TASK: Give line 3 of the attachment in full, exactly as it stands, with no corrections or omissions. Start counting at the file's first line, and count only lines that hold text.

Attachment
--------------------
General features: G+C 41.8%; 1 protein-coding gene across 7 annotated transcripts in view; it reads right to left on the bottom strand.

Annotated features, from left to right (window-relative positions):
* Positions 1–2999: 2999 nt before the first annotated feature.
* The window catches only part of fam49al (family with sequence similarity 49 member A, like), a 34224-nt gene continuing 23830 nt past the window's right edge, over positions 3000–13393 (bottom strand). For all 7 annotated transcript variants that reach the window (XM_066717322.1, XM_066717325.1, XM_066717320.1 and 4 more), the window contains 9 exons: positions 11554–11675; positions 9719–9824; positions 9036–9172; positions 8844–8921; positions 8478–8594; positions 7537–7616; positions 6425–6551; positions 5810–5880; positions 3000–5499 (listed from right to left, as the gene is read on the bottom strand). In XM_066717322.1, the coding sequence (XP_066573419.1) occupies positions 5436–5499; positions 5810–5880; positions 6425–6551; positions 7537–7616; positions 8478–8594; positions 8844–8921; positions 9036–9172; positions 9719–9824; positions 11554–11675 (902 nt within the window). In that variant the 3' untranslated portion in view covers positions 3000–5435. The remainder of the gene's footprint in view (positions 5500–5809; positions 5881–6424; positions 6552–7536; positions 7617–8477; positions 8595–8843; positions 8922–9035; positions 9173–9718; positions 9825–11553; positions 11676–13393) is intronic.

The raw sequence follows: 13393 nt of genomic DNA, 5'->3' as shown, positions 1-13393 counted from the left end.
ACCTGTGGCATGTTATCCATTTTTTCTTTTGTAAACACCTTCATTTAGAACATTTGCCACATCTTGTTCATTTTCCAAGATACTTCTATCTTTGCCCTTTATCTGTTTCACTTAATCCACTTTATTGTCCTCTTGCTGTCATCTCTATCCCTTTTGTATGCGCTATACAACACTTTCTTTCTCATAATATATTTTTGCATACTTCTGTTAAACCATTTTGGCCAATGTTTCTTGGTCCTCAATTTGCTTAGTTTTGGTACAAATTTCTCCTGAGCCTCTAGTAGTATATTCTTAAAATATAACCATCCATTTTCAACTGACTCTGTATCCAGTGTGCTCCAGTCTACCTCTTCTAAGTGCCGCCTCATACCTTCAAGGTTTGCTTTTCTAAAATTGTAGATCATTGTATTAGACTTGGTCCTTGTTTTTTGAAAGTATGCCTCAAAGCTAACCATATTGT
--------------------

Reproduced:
* Positions 1–2999: 2999 nt before the first annotated feature.